In 2005, the same year a fastball from A.J. Burnett shattered Werth’s wrist for the first time and consigned him to a two year stint in disabled list purgatory, Rizzo was passed over for the vacant Diamondbacks GM post he felt was rightfully his. That’s when Nats’ GM Jim Bowden hired Rizzo to be his top assistant, and also when the Nats began an almost unprecedented run of success in the MLB draft, a run that—in the interest of fairness to Rizzo, who is not going to be particularly flattered by the next few paragraphs—should at least in part be attributed to the team’s new assistant GM with a background in player development.

And, like Werth, Rizzo got his big break in 2009, when Bowden resigned amid a federal investigation that he had skimmed money from the signing bonuses of Latin American prospects (this is a sad and weird and possibly very icky and vexingly unfinished story unto itself). Now Rizzo was in the ascension, and he couldn’t in his wildest fantasies have picked a better moment: at this point, the Nats owned the rights to (among others) Jordan Zimmermann, Ross Detwiler, Ian Desmond, and Danny Espinosa—all regular contributors to the team’s NL East-winning iteration in 2012—plus two prospects, Brad Peacock and Derek Norris, rated highly enough to later be flipped for Gio Gonzalez. What’s more, they owned the first pick in that year’s MLB draft, which meant they were about to draft a kid named Stephen Strasburg, pretty much unanimously considered the best pitching prospect anyone had seen in a generation.

The Nats were also very, very bad at playing baseball at the Major League level, winning only 59 games in 2009. But this, too, perversely, was actually good news for Rizzo. Because not only did he have yet another no-brainer first overall pick in his pocket (this one would become 17-year-old Bryce Harper, pretty much unanimously considered the best hitting prospect anyone had seen in a generation), but also, as any asset manager will tell you, the key to generating alpha is buying low. The Washington Nationals in 2009 were a blue-chip investment, and Rizzo had gotten in on the ground floor.

Rizzo could have foreseen better than anyone how stacked his farm system was, and that a lot of these couldn’t- to probably-wouldn’t-miss prospects were going to be hitting the majors around the same time. So after the 2010 season, he doubled down on the immediate future of the Washington Nationals by unveiling what he called, in a letter to season ticket holders, “Phase Two,” which involved going out into the free agent market to find proven veterans to complement the cadre of homegrown stars-to-be. Unfortunately for Rizzo and the Nats, he was significantly more adept at the initial development phase than he would prove to be at implementing Phase Two.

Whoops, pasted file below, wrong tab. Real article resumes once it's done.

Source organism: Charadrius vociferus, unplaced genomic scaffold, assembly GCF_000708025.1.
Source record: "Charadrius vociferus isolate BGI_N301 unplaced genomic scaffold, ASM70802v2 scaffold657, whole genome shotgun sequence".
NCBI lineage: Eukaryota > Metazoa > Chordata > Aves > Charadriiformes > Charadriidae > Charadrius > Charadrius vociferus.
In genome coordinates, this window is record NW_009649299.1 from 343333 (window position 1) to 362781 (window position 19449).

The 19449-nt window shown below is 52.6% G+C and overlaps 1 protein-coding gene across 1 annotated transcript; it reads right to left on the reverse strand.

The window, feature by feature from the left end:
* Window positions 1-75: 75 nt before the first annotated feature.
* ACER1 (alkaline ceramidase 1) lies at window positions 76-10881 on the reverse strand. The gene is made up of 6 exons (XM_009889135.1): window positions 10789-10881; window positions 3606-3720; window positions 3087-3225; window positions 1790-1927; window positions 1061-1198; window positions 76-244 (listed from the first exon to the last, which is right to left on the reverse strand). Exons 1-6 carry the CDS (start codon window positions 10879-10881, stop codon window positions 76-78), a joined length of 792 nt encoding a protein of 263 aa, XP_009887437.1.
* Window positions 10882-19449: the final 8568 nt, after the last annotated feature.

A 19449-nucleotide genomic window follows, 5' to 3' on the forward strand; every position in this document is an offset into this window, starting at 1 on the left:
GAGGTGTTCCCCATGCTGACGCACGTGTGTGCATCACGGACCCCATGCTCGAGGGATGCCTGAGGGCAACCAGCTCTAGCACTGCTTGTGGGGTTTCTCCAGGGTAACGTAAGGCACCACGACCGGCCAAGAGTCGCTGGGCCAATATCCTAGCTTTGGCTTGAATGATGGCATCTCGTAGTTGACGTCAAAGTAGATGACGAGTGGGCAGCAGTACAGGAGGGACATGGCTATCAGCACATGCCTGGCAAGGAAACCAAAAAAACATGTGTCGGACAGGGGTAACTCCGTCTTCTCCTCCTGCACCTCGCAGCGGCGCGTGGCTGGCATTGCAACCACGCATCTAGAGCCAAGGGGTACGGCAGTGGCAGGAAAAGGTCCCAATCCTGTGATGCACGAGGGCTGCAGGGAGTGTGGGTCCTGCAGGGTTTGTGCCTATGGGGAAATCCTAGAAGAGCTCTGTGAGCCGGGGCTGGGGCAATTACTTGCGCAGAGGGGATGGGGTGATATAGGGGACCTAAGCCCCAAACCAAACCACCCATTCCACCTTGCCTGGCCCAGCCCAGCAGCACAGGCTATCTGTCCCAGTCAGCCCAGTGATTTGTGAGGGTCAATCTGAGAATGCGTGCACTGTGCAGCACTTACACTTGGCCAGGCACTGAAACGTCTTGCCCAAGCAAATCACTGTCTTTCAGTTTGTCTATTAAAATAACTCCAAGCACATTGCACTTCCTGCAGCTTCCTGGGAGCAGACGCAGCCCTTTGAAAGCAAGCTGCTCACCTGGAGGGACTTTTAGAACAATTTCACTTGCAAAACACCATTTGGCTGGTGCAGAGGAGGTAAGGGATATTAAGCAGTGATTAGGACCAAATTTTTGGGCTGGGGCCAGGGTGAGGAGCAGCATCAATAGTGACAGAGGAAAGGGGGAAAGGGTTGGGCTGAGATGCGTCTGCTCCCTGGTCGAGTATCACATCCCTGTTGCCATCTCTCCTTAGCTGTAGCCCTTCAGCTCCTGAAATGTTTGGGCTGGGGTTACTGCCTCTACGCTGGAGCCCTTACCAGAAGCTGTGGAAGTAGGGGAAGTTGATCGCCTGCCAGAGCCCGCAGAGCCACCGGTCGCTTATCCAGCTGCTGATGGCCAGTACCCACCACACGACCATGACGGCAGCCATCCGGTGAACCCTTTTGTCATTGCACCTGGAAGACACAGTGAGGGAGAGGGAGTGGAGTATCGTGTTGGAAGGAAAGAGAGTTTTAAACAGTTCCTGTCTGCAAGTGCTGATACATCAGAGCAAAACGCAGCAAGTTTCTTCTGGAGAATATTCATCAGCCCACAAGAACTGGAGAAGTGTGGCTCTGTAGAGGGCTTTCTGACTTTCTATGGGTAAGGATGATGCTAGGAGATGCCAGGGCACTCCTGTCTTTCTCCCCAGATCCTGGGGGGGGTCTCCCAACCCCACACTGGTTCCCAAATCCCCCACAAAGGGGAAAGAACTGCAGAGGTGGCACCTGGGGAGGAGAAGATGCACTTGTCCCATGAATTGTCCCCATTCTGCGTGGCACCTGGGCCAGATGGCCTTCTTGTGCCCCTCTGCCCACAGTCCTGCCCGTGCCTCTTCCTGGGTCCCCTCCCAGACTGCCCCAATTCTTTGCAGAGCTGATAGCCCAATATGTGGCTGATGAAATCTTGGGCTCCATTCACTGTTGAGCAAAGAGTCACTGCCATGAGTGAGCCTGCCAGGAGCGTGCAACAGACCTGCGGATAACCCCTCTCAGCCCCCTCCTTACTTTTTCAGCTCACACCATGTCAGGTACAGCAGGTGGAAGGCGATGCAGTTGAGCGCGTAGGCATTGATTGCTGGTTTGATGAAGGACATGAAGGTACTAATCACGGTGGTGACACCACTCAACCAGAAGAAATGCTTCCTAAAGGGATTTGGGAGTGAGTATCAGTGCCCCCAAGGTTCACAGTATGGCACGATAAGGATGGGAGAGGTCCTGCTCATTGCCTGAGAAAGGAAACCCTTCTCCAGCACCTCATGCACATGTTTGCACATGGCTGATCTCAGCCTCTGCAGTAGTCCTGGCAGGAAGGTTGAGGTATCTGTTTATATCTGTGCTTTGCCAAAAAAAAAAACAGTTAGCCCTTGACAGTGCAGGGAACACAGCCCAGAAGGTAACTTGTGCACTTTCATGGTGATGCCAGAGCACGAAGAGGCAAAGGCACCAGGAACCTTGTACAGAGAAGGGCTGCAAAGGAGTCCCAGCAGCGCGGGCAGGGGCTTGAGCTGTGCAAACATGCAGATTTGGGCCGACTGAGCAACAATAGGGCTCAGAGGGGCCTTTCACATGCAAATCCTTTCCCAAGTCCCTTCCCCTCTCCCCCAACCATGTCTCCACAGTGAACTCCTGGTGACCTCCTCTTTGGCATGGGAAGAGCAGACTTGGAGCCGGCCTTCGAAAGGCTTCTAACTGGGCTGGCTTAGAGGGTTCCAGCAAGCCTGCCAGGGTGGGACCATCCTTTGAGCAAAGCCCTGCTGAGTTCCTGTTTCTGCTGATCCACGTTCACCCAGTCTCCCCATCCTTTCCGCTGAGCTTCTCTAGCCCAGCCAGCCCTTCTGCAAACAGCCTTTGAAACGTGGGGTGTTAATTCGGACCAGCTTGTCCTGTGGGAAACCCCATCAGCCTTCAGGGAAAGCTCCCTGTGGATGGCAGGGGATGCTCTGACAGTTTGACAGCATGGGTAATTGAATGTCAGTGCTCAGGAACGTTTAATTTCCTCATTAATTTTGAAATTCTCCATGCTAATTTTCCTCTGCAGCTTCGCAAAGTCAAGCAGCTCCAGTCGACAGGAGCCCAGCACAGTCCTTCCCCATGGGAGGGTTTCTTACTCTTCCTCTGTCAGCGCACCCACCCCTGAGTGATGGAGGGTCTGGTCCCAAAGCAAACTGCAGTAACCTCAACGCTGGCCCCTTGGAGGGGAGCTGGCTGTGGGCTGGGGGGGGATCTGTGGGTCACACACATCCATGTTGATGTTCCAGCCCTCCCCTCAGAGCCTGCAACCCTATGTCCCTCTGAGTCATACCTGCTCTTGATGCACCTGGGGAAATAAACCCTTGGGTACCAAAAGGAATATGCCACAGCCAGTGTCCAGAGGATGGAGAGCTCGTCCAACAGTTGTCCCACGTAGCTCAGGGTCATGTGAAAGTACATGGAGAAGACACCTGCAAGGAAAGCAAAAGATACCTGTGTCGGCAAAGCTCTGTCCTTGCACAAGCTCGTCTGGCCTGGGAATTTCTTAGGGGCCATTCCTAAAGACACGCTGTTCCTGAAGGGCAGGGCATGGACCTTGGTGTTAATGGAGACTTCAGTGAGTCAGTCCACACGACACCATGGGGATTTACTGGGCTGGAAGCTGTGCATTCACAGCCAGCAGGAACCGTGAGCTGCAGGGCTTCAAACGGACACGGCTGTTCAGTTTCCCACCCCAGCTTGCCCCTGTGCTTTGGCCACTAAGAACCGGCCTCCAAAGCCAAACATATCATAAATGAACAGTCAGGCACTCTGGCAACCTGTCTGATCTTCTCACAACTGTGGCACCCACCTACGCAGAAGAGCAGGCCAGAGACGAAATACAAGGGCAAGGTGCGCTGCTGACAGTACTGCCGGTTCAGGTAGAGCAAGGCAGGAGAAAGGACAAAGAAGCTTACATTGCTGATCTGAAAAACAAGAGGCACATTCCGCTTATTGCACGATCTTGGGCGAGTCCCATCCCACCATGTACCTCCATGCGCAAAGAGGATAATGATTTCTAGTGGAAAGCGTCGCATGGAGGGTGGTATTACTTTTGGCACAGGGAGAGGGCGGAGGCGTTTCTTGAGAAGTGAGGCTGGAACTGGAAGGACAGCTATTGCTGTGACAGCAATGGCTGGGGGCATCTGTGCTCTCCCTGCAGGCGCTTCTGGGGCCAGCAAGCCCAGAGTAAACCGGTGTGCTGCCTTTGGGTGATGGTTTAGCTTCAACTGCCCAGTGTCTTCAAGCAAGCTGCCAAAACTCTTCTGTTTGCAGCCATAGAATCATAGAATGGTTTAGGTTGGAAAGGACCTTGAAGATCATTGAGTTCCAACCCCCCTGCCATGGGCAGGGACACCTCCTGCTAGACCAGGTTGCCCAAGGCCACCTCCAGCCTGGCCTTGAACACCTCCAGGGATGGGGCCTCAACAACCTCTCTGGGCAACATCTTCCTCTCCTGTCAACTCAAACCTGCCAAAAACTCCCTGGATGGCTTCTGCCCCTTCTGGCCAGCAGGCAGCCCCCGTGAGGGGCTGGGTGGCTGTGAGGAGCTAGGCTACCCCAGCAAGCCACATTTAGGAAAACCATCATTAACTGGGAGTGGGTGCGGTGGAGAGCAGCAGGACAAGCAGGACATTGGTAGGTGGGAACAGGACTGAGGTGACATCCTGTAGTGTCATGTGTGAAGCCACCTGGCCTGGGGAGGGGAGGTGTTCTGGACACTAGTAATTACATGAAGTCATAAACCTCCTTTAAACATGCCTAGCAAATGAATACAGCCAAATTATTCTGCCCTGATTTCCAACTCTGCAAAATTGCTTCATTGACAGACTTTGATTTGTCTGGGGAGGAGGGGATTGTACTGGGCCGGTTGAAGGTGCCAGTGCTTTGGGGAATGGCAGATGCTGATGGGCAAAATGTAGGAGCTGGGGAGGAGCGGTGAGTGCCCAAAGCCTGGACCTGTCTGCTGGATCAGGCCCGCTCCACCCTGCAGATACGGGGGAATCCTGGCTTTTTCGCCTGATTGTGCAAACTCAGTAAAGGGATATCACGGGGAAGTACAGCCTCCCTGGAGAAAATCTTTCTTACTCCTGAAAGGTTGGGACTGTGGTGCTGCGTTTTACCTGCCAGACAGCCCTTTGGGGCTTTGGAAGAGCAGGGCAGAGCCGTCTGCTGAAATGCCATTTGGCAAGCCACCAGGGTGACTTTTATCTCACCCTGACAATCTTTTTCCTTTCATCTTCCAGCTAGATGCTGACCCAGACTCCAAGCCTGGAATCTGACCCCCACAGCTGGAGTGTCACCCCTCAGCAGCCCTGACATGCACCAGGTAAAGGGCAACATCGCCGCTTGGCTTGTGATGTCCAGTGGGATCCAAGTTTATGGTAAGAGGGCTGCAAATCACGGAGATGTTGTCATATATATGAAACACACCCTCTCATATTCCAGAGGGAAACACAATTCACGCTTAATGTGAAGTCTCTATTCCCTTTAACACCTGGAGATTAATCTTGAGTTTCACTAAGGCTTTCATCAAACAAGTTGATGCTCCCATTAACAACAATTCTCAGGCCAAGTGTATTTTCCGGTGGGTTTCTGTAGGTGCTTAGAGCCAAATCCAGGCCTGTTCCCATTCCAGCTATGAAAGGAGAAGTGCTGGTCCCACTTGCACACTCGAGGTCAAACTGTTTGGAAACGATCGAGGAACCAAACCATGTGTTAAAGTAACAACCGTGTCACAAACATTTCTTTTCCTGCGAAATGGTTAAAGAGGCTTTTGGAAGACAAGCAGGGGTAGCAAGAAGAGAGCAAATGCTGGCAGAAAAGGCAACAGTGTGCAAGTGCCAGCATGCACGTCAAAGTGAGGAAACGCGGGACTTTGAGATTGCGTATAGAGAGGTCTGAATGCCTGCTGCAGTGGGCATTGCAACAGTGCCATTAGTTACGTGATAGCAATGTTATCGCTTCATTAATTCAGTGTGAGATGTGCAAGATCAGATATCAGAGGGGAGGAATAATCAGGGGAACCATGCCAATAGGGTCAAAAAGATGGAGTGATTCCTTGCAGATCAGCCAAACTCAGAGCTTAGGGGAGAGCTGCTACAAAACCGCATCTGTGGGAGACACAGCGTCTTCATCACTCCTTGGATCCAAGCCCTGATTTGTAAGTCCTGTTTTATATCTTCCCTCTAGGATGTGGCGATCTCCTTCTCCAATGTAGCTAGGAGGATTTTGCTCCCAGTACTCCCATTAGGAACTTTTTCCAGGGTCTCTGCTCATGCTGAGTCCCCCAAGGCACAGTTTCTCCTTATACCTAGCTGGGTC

Phase Two began on December 5, 2010, when the Nationals inked the 31-year-old Werth to a back-loaded seven-year, $127 million deal that would pay the right-fielder more than $21 million dollars in 2017, when The Werewolf would be in his 40th year. On the basis of Werth’s projected performance over the life of the contract, this agreement was immediately and universally understood to be indefensible. In an article analyzing the Nats’ big move for ESPN, Dan Szymborski, who developed the ZiPS system that’s basically the state of the art of baseball forecasting, cited Werth’s rapidly eroding defensive skills and the less-than-stellar track record of sluggers on the wrong side of 30, concluding, “By the time the rest of the Nationals’ team is ready to challenge for supremacy, Werth’s contract might be what’s preventing the team from making it to the next level.”

There were a few auxiliary arguments to be made for Rizzo’s gambit: most compellingly, that the Nationals had in their first few miserable seasons in Washington acquired a reputation as spendthrifts unable to land a big-name/big-money free agent. Indeed, Rizzo’s first attempt at such a move would have sent Drew Storen and Danny Espinosa to Kansas City in exchange for Zach Greinke, until Greinke invoked his no-trade clause and wound up with the Brewers instead.

So there may have been some merit to demonstrating the Nats’ intent to compete for both marquee free agents and division titles. (Another, more specious/less concrete auxiliary argument for Werth’s contract was that the Nats had weakened the reigning NL East champion Phillies in the process.) But the Nats gave up so much payroll flexibility in signing Werth—who will be making MVP money in his late 30s, at the exact moment when they’d be shelling out increasingly large arbitration awards to the homegrown cadre—that this whole line of defense scanned a lot like a nose-less man explaining, calmly and in detail, the reasonable reasons he’d had for cutting off his nose, mentioning only in passing that it was to spite the rest of his face.